From:  Microsoft Security Response Center <secure@microsoft.com>
To:  "xxxx" <xxxx@hushmail.com>
Cc:  Microsoft Security Response Center <secure@microsoft.com>

Thank you for the update with regards to your findings. We are still
going through the repro stages of the case and there appears to be some
confusion over the concern. Do you happen to have a network trace of the
behavior that I could work with our development teams in reviewing to
ensure that we are looking at the same concern and avoid any possible
confusion on the matter?

Thanks,

Adrian
Microsoft Security Response Center

I've broken MS' MSRPC in a real bad way. There are no ifs ands or buts. I passed the information off to Microsoft instead of passing code to a full disclosure list. I've replicated this over and over, remotely and locally. I know for a fact because of the architecture of networking they will never be able to fix this. So what would you think as a consumer about to purchase a product with a hole that can never be filled.

Re:Windows Software Shop :-) (2, Interesting)

Sproggit (18426) | more than 7 years ago | (#15402218)

No no no no no no!!!

It is NOT inevitable that software will have bugs in it.
By your reasoning, it is inevitable that bridges have design defects in them, and that at some point (in their usable specified lifetime), will collapse.

This whole fucking "tinkerer" mentality that self important developer assholes have foistered on the rest of mankind, is no different from the self important tinkerer mentality that steam engineers foistered in the 1800's.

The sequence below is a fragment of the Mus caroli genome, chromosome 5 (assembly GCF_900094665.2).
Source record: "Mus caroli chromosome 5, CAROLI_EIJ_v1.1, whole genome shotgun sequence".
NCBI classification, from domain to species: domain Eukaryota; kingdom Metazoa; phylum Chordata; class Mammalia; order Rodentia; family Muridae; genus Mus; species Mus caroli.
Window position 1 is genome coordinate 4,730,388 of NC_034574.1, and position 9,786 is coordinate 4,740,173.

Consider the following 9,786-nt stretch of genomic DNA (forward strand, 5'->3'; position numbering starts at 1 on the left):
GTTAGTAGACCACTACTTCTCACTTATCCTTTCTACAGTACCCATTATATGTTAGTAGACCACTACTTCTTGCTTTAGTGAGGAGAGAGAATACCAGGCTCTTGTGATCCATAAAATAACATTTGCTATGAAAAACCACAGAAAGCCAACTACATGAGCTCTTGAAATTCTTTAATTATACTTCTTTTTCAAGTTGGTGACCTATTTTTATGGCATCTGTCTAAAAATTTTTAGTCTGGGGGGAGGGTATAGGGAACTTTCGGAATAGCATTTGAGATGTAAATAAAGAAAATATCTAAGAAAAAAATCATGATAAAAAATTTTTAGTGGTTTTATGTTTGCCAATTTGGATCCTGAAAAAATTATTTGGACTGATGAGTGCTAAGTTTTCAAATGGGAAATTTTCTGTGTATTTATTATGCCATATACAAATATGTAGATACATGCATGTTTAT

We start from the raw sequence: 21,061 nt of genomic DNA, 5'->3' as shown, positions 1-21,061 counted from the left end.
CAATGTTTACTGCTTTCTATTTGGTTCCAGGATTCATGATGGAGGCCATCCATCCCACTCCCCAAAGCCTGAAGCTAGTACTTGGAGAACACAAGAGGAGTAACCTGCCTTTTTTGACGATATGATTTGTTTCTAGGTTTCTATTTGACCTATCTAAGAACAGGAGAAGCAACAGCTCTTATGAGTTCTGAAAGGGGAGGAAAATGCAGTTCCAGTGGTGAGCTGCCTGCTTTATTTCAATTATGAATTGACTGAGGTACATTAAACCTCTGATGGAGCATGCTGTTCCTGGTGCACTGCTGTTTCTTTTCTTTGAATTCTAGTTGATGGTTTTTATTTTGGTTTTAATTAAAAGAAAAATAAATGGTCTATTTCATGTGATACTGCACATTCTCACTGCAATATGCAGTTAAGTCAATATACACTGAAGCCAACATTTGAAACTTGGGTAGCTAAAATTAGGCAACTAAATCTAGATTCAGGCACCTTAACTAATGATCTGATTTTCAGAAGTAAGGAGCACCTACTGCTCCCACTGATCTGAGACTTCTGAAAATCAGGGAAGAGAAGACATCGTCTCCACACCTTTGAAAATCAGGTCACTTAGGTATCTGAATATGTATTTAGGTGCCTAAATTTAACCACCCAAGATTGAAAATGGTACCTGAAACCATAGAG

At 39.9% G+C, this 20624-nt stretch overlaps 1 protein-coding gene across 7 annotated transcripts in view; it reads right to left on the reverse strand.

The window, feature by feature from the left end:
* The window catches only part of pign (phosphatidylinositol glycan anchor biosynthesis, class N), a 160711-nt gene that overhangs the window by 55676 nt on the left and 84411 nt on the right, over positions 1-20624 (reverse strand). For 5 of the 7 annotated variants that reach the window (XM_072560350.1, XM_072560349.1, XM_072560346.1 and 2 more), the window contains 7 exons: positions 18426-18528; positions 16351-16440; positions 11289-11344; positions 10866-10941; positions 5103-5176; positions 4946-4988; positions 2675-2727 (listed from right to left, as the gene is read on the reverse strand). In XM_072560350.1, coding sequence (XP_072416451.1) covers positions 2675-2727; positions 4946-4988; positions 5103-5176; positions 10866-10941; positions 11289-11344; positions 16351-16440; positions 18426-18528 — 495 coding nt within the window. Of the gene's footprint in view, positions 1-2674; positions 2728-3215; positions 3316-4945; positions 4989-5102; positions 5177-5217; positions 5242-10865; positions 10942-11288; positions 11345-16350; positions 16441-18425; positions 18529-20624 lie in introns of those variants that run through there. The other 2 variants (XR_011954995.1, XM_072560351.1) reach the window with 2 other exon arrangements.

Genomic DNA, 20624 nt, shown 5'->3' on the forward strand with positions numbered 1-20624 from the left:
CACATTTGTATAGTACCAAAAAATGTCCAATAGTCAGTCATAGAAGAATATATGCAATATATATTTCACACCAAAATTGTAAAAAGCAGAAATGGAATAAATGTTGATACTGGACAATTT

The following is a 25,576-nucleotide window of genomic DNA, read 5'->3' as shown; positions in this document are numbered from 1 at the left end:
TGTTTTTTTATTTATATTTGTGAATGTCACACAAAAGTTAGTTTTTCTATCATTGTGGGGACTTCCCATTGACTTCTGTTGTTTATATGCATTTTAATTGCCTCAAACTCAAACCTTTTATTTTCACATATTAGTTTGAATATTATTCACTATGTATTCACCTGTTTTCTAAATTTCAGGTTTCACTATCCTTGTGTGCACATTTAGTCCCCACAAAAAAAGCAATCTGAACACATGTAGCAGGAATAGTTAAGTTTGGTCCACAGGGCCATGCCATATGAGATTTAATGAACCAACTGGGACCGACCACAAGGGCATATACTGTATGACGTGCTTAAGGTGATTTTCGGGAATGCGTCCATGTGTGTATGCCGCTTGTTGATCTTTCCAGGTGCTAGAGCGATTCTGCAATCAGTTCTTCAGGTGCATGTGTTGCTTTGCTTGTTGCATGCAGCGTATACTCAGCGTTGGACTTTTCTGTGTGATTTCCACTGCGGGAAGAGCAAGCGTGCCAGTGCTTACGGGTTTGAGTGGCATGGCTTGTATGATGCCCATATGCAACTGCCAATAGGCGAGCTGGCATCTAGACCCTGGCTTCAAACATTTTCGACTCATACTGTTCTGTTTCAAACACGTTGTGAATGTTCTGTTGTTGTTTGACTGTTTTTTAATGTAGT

Take solace in the fact that the software development world will ultimately fall into the same engineering disciplines as steam and mechanical enginering before it, and whatever mankind pulls out of our asses after it.

Software and any other IT components will ultimately be consumer grade, and the inner mechanics (and bugs) will be a problem for the engineering QA department.

Re:Windows Software Shop :-) (2, Insightful)

Anonymous Coward | more than 7 years ago | (#15402373)

All bridges DO have defects - a weld may be slightly off-center. A beam might be 1/8" wider/longer than it's supposed to be, the cement covering it may be cracking. The point is that we're all human and imperfect, so therefore the things we create are imperfect.

It is the job of the engineer (whether for bridges or software) to make sure that the mistakes that ARE made are not the critical ones - the ones that make the bridge collapse or the software crash.

Until the human race as a whole attains God-hood (whatever your diety, this is unlikely), this is a fact of life.

Re:Windows Software Shop :-) (4, Insightful)

Whiney Mac Fanboy (963289) | more than 7 years ago | (#15402409)

By your reasoning, it is inevitable that bridges have design defects in them, and that at some point (in their usable specified lifetime), will collapse.

I didn't say all software will have major bugs that lead inevitabley to the collapse of the software. Just that all software will have bugs.

All bridges have defects too you know - the suspension cables will be slightly uneven, or some features of the fascade will be unsymetrical. Bridge engineers make damn sure there are no structual problems that will lead to collapse (but even they fail sometimes).

I wish software engineers would be more like bridge engineers as well, but the cost of failure (and the cost of fixing in the event of a failure) are so different between bridges & software that its not likely to change.

Re: Vendor honesty (5, Funny)

Medievalist (16032) | more than 7 years ago | (#15402308)